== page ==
The Next Generation of Caregivers
Hawai‘i Herald Columnist
During World War II, ground troops called paratroopers “sky blossoms.” When they saw the parachutes, the troops knew help was arriving.
That’s why filmmaker Richard Lui named his documentary about millennial and Generation Z military-caregiving families “Sky Blossom.”
“This generation of caregivers is coming to help,” Lui said. “It’s symbolic because they are blossoming as people. They are blossoming as caregivers, and that’s why I say they are the next greatest generation.”
The Kapanui family of Kaua‘i is one of the five families profiled in the film. Kaleo Kapanui, who was 18 when the documentary was filmed, and his sister Kamaile, care for their grandfather, Bobby Nawai, a veteran who has dementia. Kamaile put off college, and Kaleo cut back on school and on hanging out with friends, so that they could watch and care for their grandfather.
“School will always be here. Grandpa won’t,” Kamaile Kapanui said in the film. She said she has a kuleana, responsibility, to take care of him.
“I value family,” Kaleo Kapanui said to explain his sacrifices to take care of his grandfather.
Lui said he was inspired by the Kapanui siblings.
“I found them to be a fantastic family,” he said. “They both left school to take care of their grandfather and didn’t think twice about it.” His documentary features the Hawai‘i siblings alongside three other sets of young people caring for their elderly relatives.
Lui, an MSNBC weekend news anchor and AARP Caregiving Champion, can relate to their struggle. His own father has dementia, so the documentarian made career sacrifices to care for him. Fortunately, his bosses at MSNBC allowed Lui to perform his work on weekends in New York for the network. He flies back to San Francisco during the week to spend time with his father and to work with AARP, the Alzheimer’s Association and the Elizabeth Dole Foundation to raise awareness about caregiving.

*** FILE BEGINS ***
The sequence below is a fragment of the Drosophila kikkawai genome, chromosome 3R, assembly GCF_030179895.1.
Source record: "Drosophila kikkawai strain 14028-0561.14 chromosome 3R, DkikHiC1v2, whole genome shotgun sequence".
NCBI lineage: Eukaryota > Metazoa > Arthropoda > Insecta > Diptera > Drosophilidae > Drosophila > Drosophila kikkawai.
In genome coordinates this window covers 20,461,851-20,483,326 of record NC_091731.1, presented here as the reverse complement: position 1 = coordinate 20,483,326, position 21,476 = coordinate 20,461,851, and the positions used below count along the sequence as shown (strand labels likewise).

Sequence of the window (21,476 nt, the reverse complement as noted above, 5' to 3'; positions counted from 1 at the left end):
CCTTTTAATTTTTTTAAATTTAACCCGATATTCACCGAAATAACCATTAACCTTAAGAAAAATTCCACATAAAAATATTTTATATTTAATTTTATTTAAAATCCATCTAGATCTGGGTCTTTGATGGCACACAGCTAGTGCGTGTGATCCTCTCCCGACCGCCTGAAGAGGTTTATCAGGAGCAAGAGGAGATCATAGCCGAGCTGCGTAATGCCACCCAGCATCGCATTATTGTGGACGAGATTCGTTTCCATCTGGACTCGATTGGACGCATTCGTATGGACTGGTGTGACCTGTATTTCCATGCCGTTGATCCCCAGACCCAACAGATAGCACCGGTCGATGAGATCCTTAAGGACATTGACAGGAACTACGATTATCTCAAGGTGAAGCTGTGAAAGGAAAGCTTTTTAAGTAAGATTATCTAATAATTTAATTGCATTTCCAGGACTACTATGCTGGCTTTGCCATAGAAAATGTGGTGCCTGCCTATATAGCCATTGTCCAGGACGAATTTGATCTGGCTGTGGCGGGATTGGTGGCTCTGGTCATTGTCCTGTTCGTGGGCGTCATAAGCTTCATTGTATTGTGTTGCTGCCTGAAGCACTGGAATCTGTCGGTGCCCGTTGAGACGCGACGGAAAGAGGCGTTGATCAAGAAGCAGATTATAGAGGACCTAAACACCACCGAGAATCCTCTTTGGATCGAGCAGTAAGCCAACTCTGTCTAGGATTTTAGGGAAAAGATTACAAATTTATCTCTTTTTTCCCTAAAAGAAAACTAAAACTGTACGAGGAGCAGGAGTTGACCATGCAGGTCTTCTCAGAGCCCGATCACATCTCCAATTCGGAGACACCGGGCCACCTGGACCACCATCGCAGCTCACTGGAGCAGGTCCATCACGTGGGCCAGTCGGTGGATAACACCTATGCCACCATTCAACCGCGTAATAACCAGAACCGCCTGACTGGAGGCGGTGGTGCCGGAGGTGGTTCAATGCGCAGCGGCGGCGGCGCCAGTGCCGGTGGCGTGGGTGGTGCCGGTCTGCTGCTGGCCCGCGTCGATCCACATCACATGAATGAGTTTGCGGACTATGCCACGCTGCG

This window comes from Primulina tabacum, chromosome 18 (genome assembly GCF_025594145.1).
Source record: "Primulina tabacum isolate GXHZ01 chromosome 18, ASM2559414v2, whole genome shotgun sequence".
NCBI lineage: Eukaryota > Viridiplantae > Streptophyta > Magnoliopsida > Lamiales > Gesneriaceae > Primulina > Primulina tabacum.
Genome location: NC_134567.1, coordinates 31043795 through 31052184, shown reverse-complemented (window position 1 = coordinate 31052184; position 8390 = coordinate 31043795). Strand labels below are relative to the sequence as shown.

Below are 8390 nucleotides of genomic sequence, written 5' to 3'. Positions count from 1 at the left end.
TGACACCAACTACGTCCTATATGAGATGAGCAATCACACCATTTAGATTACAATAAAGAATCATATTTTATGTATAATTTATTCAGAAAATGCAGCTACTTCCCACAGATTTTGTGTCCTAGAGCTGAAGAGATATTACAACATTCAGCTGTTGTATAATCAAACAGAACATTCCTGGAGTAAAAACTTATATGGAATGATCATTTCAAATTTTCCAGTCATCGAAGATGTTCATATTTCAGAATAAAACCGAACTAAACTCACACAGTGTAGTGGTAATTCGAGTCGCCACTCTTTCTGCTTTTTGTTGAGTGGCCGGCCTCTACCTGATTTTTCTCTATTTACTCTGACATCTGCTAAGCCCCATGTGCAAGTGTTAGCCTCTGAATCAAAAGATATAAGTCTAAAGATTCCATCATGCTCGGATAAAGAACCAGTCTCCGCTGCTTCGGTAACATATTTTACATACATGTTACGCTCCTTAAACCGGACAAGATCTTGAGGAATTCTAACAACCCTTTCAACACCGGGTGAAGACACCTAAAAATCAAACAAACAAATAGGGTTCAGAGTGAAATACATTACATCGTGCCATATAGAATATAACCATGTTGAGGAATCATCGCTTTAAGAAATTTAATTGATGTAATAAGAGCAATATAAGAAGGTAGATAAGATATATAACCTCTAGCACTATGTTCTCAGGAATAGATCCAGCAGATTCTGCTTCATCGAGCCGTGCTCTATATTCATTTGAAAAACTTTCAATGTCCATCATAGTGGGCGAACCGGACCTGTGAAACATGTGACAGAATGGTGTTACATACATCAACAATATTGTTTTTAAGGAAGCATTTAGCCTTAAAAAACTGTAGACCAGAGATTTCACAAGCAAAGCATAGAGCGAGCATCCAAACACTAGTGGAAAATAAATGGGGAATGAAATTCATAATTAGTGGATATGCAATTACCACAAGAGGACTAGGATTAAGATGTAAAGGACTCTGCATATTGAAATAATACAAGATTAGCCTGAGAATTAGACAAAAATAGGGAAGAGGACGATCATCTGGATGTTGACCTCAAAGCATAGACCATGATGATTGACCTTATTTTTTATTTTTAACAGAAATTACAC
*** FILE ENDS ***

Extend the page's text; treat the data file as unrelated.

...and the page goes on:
“Sky Blossom” came about because of his work with all three organizations.
“I had no idea that I would be doing this. It started with me caring for my father and wanting to talk about it,” Lui said. When he first started caregiving, Lui realized that he had to learn how to do it on his own, and that most people do not think about caregiving, until they need it or have to care for others.
“Sky Blossom” premiered on Veterans Day at the Kennedy Center in Washington D.C. The film is not yet available on Netflix or other streaming services. But you should be able to see it online at Laemmle Virtual Cinema (laemmle.com/film/sky-blossom), which should qualify the film for consideration for Best Documentary at the Academy Awards. Variety Magazine named ‘Sky Blossom” as a possible Oscar contender.
An Academy Award would be amazing. But Lui says his goal for the film is just as important – to help caregivers learn that they are not alone and that help is available. The film’s website skyblossom.com has links to resources and tips from AARP and other sponsors.
“I’m hoping that as soon as you watch this film, you want to learn more,” Lui said. “You’ll ask questions and you’ll find answers.”
Craig Gima is a communications director at AARP Hawai‘i. He is an award-winning multimedia communicator with more than 30 years of experience. A Honolulu native, Gima spent nearly 19 years at the Honolulu Star-Advertiser in a variety of reporting, editing and online roles before joining AARP in 2016. Gima graduated cum laude from the University of Southern California.